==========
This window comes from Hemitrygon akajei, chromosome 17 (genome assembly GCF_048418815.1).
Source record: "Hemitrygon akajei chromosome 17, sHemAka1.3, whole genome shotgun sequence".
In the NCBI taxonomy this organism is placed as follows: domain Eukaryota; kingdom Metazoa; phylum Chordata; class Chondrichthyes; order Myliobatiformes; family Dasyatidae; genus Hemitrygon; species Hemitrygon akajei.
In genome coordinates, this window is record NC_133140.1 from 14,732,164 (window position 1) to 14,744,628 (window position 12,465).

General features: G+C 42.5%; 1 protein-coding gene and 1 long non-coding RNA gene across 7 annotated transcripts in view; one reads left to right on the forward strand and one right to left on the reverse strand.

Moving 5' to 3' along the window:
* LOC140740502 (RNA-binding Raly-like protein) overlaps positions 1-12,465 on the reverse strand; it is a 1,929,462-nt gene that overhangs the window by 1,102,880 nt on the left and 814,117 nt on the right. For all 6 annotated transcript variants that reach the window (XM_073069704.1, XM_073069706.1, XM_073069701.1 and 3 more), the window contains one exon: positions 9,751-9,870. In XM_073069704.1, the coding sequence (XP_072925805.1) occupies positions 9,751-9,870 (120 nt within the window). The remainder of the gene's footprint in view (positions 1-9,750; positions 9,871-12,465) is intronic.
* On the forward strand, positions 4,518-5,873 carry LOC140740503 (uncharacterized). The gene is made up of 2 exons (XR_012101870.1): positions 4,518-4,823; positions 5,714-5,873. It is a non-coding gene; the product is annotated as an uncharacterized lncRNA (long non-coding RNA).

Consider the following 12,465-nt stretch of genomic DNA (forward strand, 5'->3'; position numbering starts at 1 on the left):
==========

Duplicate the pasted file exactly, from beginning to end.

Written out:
This window comes from Hemitrygon akajei, chromosome 17 (genome assembly GCF_048418815.1).
Source record: "Hemitrygon akajei chromosome 17, sHemAka1.3, whole genome shotgun sequence".
In the NCBI taxonomy this organism is placed as follows: domain Eukaryota; kingdom Metazoa; phylum Chordata; class Chondrichthyes; order Myliobatiformes; family Dasyatidae; genus Hemitrygon; species Hemitrygon akajei.
In genome coordinates, this window is record NC_133140.1 from 14,732,164 (window position 1) to 14,744,628 (window position 12,465).

General features: G+C 42.5%; 1 protein-coding gene and 1 long non-coding RNA gene across 7 annotated transcripts in view; one reads left to right on the forward strand and one right to left on the reverse strand.

Moving 5' to 3' along the window:
* LOC140740502 (RNA-binding Raly-like protein) overlaps positions 1-12,465 on the reverse strand; it is a 1,929,462-nt gene that overhangs the window by 1,102,880 nt on the left and 814,117 nt on the right. For all 6 annotated transcript variants that reach the window (XM_073069704.1, XM_073069706.1, XM_073069701.1 and 3 more), the window contains one exon: positions 9,751-9,870. In XM_073069704.1, the coding sequence (XP_072925805.1) occupies positions 9,751-9,870 (120 nt within the window). The remainder of the gene's footprint in view (positions 1-9,750; positions 9,871-12,465) is intronic.
* On the forward strand, positions 4,518-5,873 carry LOC140740503 (uncharacterized). The gene is made up of 2 exons (XR_012101870.1): positions 4,518-4,823; positions 5,714-5,873. It is a non-coding gene; the product is annotated as an uncharacterized lncRNA (long non-coding RNA).

Consider the following 12,465-nt stretch of genomic DNA (forward strand, 5'->3'; position numbering starts at 1 on the left):